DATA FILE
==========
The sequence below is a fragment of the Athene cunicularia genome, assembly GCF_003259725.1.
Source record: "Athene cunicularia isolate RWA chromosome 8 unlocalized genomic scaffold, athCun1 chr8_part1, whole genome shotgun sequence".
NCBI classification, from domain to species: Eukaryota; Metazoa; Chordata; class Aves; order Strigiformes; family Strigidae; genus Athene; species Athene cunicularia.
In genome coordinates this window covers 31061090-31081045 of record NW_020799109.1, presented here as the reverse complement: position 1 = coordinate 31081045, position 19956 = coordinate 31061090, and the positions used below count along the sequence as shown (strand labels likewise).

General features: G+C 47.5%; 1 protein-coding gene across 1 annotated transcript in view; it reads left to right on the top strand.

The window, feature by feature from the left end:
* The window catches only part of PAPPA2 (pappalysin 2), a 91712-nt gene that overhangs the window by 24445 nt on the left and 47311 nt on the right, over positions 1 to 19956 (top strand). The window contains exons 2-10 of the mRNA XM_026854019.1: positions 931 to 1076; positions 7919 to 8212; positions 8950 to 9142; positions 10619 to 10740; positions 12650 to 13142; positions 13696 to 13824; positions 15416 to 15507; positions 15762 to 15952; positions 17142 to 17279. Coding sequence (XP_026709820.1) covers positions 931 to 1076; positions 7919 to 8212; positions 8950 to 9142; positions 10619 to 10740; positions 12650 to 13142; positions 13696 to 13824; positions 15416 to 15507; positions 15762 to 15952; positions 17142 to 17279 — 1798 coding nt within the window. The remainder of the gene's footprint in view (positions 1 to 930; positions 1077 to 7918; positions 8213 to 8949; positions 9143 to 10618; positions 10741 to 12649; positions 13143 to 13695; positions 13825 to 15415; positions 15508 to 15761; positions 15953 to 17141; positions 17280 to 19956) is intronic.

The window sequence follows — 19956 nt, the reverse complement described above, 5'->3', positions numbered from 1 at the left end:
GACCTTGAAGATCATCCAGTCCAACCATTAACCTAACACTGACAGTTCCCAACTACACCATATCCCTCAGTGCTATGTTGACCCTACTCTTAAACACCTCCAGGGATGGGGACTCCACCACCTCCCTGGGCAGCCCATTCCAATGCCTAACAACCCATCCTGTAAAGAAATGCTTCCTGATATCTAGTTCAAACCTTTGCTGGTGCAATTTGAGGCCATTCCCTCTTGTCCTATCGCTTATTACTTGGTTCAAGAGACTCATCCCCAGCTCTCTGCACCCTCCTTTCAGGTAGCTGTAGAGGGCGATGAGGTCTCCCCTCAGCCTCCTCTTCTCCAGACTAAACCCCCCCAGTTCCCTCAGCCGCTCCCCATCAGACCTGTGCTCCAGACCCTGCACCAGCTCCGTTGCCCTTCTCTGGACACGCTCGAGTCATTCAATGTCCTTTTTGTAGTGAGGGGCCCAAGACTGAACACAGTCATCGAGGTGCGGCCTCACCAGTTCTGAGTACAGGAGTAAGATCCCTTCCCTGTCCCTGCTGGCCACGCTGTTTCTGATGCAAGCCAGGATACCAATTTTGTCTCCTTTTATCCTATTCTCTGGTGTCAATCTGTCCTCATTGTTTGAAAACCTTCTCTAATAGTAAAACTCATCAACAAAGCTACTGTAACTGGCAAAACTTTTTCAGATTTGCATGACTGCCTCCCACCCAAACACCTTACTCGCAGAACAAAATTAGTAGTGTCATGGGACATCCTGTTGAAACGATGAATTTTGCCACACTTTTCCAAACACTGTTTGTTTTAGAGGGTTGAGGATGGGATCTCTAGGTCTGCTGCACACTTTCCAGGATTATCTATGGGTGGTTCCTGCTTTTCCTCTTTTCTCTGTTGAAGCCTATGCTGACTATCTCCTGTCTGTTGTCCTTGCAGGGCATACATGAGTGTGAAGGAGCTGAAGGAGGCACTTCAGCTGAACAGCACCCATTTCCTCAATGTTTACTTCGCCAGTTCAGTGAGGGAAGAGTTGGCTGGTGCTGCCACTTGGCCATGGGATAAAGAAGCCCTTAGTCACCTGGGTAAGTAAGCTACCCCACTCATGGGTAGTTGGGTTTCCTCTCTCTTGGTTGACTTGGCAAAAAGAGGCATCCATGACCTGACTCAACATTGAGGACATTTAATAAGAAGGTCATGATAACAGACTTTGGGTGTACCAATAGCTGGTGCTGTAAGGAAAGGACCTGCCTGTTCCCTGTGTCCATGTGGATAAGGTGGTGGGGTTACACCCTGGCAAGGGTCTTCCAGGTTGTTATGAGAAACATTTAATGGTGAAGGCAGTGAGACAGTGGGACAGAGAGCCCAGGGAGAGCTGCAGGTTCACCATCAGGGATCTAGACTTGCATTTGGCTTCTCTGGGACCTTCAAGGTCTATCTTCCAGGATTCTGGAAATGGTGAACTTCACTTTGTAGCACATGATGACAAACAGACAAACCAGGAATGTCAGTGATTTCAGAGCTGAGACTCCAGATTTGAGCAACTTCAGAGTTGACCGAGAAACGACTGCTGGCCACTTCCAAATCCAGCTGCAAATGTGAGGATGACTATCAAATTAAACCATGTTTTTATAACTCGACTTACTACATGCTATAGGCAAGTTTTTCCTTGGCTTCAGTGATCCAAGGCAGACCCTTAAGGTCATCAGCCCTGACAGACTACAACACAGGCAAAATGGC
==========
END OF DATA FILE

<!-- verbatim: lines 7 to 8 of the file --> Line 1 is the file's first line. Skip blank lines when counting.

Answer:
* The window catches only part of PAPPA2 (pappalysin 2), a 91712-nt gene that overhangs the window by 24445 nt on the left and 47311 nt on the right, over positions 1 to 19956 (top strand). The window contains exons 2-10 of the mRNA XM_026854019.1: positions 931 to 1076; positions 7919 to 8212; positions 8950 to 9142; positions 10619 to 10740; positions 12650 to 13142; positions 13696 to 13824; positions 15416 to 15507; positions 15762 to 15952; positions 17142 to 17279. Coding sequence (XP_026709820.1) covers positions 931 to 1076; positions 7919 to 8212; positions 8950 to 9142; positions 10619 to 10740; positions 12650 to 13142; positions 13696 to 13824; positions 15416 to 15507; positions 15762 to 15952; positions 17142 to 17279 — 1798 coding nt within the window. The remainder of the gene's footprint in view (positions 1 to 930; positions 1077 to 7918; positions 8213 to 8949; positions 9143 to 10618; positions 10741 to 12649; positions 13143 to 13695; positions 13825 to 15415; positions 15508 to 15761; positions 15953 to 17141; positions 17280 to 19956) is intronic.

The window sequence follows — 19956 nt, the reverse complement described above, 5'->3', positions numbered from 1 at the left end: